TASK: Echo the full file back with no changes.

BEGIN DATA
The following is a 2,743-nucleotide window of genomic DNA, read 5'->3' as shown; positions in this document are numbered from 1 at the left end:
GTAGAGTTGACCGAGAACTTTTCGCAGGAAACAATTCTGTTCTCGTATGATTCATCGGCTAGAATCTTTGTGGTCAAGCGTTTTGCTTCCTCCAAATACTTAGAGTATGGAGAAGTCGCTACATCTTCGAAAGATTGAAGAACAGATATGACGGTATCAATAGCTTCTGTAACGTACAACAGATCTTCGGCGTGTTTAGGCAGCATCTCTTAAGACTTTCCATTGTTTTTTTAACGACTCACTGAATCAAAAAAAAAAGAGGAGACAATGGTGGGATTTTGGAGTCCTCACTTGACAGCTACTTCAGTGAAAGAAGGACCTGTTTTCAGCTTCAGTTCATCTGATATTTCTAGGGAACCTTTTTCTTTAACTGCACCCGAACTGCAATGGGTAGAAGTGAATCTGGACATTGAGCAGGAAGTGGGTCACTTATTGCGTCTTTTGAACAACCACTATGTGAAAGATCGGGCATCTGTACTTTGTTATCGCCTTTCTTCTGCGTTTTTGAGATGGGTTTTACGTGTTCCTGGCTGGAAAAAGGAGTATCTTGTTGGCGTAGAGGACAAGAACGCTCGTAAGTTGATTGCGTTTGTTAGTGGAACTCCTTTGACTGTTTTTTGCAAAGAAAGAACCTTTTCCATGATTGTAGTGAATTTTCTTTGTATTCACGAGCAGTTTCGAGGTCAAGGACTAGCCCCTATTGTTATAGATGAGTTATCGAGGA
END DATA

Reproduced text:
The following is a 2,743-nucleotide window of genomic DNA, read 5'->3' as shown; positions in this document are numbered from 1 at the left end:
GTAGAGTTGACCGAGAACTTTTCGCAGGAAACAATTCTGTTCTCGTATGATTCATCGGCTAGAATCTTTGTGGTCAAGCGTTTTGCTTCCTCCAAATACTTAGAGTATGGAGAAGTCGCTACATCTTCGAAAGATTGAAGAACAGATATGACGGTATCAATAGCTTCTGTAACGTACAACAGATCTTCGGCGTGTTTAGGCAGCATCTCTTAAGACTTTCCATTGTTTTTTTAACGACTCACTGAATCAAAAAAAAAAGAGGAGACAATGGTGGGATTTTGGAGTCCTCACTTGACAGCTACTTCAGTGAAAGAAGGACCTGTTTTCAGCTTCAGTTCATCTGATATTTCTAGGGAACCTTTTTCTTTAACTGCACCCGAACTGCAATGGGTAGAAGTGAATCTGGACATTGAGCAGGAAGTGGGTCACTTATTGCGTCTTTTGAACAACCACTATGTGAAAGATCGGGCATCTGTACTTTGTTATCGCCTTTCTTCTGCGTTTTTGAGATGGGTTTTACGTGTTCCTGGCTGGAAAAAGGAGTATCTTGTTGGCGTAGAGGACAAGAACGCTCGTAAGTTGATTGCGTTTGTTAGTGGAACTCCTTTGACTGTTTTTTGCAAAGAAAGAACCTTTTCCATGATTGTAGTGAATTTTCTTTGTATTCACGAGCAGTTTCGAGGTCAAGGACTAGCCCCTATTGTTATAGATGAGTTATCGAGGA